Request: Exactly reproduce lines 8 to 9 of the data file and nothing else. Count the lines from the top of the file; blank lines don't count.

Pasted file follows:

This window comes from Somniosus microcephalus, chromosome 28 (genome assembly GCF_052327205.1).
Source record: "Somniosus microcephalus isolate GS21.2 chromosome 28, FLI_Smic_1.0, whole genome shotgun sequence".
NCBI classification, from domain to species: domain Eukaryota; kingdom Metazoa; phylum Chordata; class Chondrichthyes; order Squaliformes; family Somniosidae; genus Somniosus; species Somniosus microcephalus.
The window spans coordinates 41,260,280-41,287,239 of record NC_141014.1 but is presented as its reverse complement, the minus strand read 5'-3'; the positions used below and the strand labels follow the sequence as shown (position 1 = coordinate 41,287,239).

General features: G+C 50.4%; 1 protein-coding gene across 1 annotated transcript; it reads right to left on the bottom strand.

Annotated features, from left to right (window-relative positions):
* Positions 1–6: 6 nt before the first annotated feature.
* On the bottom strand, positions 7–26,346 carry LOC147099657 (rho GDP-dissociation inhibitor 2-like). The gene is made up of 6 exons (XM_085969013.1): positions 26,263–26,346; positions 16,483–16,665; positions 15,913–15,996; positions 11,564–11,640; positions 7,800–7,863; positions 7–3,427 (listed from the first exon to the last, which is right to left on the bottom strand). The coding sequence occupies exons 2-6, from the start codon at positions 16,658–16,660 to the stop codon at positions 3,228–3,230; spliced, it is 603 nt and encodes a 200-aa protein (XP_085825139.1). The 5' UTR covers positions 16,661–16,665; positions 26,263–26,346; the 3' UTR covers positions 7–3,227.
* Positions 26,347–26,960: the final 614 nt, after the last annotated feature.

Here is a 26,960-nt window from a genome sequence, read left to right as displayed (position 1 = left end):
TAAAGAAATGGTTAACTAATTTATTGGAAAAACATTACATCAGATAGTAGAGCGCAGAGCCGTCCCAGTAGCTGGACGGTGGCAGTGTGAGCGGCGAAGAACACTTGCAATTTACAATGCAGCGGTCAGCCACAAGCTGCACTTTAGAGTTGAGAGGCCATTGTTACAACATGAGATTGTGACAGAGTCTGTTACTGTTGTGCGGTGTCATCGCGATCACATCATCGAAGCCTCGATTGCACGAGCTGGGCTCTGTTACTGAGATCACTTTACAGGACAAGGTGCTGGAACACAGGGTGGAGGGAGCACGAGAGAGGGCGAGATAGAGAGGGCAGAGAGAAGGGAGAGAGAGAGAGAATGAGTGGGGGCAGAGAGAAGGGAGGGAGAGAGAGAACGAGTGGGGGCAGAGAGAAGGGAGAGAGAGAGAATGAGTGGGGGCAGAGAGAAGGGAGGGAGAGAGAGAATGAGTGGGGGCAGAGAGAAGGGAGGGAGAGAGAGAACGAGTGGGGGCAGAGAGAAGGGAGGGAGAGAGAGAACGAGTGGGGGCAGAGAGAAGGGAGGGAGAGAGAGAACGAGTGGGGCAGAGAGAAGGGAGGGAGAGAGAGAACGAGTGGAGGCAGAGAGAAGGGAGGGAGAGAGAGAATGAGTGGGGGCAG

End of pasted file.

* On the bottom strand, positions 7–26,346 carry LOC147099657 (rho GDP-dissociation inhibitor 2-like). The gene is made up of 6 exons (XM_085969013.1): positions 26,263–26,346; positions 16,483–16,665; positions 15,913–15,996; positions 11,564–11,640; positions 7,800–7,863; positions 7–3,427 (listed from the first exon to the last, which is right to left on the bottom strand). The coding sequence occupies exons 2-6, from the start codon at positions 16,658–16,660 to the stop codon at positions 3,228–3,230; spliced, it is 603 nt and encodes a 200-aa protein (XP_085825139.1). The 5' UTR covers positions 16,661–16,665; positions 26,263–26,346; the 3' UTR covers positions 7–3,227.
* Positions 26,347–26,960: the final 614 nt, after the last annotated feature.